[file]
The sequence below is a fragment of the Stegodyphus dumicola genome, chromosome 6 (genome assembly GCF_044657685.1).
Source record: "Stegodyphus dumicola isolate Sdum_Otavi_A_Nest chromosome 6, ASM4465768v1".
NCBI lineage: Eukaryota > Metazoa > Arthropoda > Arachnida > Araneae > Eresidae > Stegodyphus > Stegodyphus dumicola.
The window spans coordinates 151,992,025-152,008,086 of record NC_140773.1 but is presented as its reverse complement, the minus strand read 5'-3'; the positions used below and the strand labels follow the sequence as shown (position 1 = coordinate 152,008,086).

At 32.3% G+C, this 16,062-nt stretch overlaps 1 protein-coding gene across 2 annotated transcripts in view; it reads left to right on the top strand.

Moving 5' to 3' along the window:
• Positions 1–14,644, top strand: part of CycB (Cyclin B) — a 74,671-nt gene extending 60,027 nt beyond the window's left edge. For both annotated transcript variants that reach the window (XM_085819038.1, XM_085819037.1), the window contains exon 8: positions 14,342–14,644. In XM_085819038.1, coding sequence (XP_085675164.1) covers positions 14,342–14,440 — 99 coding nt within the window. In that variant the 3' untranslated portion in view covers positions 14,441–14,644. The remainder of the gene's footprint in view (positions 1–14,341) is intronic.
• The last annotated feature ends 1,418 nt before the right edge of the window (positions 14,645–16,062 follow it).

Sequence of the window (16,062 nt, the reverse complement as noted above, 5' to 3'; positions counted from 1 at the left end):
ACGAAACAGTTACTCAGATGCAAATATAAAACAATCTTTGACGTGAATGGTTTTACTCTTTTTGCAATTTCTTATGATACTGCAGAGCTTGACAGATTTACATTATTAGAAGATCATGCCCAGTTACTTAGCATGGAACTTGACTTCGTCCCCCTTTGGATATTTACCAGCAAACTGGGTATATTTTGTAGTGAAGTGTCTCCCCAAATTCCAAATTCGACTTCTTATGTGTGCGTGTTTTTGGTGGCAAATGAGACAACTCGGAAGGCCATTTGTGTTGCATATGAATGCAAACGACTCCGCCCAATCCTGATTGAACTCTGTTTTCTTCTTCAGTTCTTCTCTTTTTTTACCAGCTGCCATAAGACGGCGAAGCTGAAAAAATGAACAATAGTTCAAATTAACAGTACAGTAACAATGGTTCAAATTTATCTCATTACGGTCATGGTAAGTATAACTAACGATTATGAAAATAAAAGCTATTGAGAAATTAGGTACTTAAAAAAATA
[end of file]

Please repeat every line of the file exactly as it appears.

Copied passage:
The sequence below is a fragment of the Stegodyphus dumicola genome, chromosome 6 (genome assembly GCF_044657685.1).
Source record: "Stegodyphus dumicola isolate Sdum_Otavi_A_Nest chromosome 6, ASM4465768v1".
NCBI lineage: Eukaryota > Metazoa > Arthropoda > Arachnida > Araneae > Eresidae > Stegodyphus > Stegodyphus dumicola.
The window spans coordinates 151,992,025-152,008,086 of record NC_140773.1 but is presented as its reverse complement, the minus strand read 5'-3'; the positions used below and the strand labels follow the sequence as shown (position 1 = coordinate 152,008,086).

At 32.3% G+C, this 16,062-nt stretch overlaps 1 protein-coding gene across 2 annotated transcripts in view; it reads left to right on the top strand.

Moving 5' to 3' along the window:
• Positions 1–14,644, top strand: part of CycB (Cyclin B) — a 74,671-nt gene extending 60,027 nt beyond the window's left edge. For both annotated transcript variants that reach the window (XM_085819038.1, XM_085819037.1), the window contains exon 8: positions 14,342–14,644. In XM_085819038.1, coding sequence (XP_085675164.1) covers positions 14,342–14,440 — 99 coding nt within the window. In that variant the 3' untranslated portion in view covers positions 14,441–14,644. The remainder of the gene's footprint in view (positions 1–14,341) is intronic.
• The last annotated feature ends 1,418 nt before the right edge of the window (positions 14,645–16,062 follow it).

Sequence of the window (16,062 nt, the reverse complement as noted above, 5' to 3'; positions counted from 1 at the left end):
ACGAAACAGTTACTCAGATGCAAATATAAAACAATCTTTGACGTGAATGGTTTTACTCTTTTTGCAATTTCTTATGATACTGCAGAGCTTGACAGATTTACATTATTAGAAGATCATGCCCAGTTACTTAGCATGGAACTTGACTTCGTCCCCCTTTGGATATTTACCAGCAAACTGGGTATATTTTGTAGTGAAGTGTCTCCCCAAATTCCAAATTCGACTTCTTATGTGTGCGTGTTTTTGGTGGCAAATGAGACAACTCGGAAGGCCATTTGTGTTGCATATGAATGCAAACGACTCCGCCCAATCCTGATTGAACTCTGTTTTCTTCTTCAGTTCTTCTCTTTTTTTACCAGCTGCCATAAGACGGCGAAGCTGAAAAAATGAACAATAGTTCAAATTAACAGTACAGTAACAATGGTTCAAATTTATCTCATTACGGTCATGGTAAGTATAACTAACGATTATGAAAATAAAAGCTATTGAGAAATTAGGTACTTAAAAAAATA